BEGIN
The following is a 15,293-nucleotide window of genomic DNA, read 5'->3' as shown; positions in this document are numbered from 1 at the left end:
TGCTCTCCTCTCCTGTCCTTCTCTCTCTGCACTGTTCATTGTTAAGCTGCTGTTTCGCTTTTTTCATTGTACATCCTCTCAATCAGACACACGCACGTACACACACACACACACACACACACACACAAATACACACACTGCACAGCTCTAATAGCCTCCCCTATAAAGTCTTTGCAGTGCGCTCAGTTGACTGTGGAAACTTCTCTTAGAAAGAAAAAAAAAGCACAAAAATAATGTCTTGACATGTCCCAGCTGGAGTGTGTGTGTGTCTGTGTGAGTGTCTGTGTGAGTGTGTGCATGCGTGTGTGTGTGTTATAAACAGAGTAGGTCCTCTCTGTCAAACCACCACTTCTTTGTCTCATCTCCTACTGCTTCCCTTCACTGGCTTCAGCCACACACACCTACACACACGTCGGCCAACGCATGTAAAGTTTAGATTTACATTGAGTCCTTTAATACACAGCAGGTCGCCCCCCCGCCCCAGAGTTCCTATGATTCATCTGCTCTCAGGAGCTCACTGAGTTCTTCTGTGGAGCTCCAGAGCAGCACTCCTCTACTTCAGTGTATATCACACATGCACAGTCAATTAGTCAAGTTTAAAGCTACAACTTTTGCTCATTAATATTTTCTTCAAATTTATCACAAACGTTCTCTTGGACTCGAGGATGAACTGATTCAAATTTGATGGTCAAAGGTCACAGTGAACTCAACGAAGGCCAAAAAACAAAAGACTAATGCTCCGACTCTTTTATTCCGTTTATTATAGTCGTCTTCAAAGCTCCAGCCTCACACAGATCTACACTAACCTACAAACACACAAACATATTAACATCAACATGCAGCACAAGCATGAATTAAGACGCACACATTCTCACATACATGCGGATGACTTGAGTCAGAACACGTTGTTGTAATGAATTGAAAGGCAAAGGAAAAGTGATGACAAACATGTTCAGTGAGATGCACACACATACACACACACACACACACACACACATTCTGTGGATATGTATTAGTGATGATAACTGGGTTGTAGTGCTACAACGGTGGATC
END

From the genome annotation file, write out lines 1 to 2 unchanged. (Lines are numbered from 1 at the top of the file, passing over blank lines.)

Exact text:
The following is a 15,293-nucleotide window of genomic DNA, read 5'->3' as shown; positions in this document are numbered from 1 at the left end:
TGCTCTCCTCTCCTGTCCTTCTCTCTCTGCACTGTTCATTGTTAAGCTGCTGTTTCGCTTTTTTCATTGTACATCCTCTCAATCAGACACACGCACGTACACACACACACACACACACACACACACAAATACACACACTGCACAGCTCTAATAGCCTCCCCTATAAAGTCTTTGCAGTGCGCTCAGTTGACTGTGGAAACTTCTCTTAGAAAGAAAAAAAAAGCACAAAAATAATGTCTTGACATGTCCCAGCTGGAGTGTGTGTGTGTCTGTGTGAGTGTCTGTGTGAGTGTGTGCATGCGTGTGTGTGTGTTATAAACAGAGTAGGTCCTCTCTGTCAAACCACCACTTCTTTGTCTCATCTCCTACTGCTTCCCTTCACTGGCTTCAGCCACACACACCTACACACACGTCGGCCAACGCATGTAAAGTTTAGATTTACATTGAGTCCTTTAATACACAGCAGGTCGCCCCCCCGCCCCAGAGTTCCTATGATTCATCTGCTCTCAGGAGCTCACTGAGTTCTTCTGTGGAGCTCCAGAGCAGCACTCCTCTACTTCAGTGTATATCACACATGCACAGTCAATTAGTCAAGTTTAAAGCTACAACTTTTGCTCATTAATATTTTCTTCAAATTTATCACAAACGTTCTCTTGGACTCGAGGATGAACTGATTCAAATTTGATGGTCAAAGGTCACAGTGAACTCAACGAAGGCCAAAAAACAAAAGACTAATGCTCCGACTCTTTTATTCCGTTTATTATAGTCGTCTTCAAAGCTCCAGCCTCACACAGATCTACACTAACCTACAAACACACAAACATATTAACATCAACATGCAGCACAAGCATGAATTAAGACGCACACATTCTCACATACATGCGGATGACTTGAGTCAGAACACGTTGTTGTAATGAATTGAAAGGCAAAGGAAAAGTGATGACAAACATGTTCAGTGAGATGCACACACATACACACACACACACACACACACACATTCTGTGGATATGTATTAGTGATGATAACTGGGTTGTAGTGCTACAACGGTGGATC